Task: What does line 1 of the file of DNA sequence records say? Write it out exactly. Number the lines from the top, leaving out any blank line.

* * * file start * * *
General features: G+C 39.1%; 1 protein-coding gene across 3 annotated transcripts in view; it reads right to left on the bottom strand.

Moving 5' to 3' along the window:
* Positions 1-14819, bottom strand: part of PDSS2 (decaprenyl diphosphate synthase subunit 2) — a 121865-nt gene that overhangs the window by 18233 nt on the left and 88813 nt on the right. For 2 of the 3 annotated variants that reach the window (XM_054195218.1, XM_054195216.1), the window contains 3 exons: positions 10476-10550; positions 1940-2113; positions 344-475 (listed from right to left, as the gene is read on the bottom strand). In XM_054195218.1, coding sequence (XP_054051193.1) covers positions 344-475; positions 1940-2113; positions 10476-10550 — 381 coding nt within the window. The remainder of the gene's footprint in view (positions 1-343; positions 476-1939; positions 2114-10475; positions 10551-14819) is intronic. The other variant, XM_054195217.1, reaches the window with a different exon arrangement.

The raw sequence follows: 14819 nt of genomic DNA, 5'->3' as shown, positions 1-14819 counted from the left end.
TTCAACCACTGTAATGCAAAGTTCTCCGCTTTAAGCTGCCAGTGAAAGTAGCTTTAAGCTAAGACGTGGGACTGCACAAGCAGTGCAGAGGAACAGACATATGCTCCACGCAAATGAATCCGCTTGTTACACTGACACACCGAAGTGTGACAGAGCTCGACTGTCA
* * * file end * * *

General features: G+C 39.1%; 1 protein-coding gene across 3 annotated transcripts in view; it reads right to left on the bottom strand.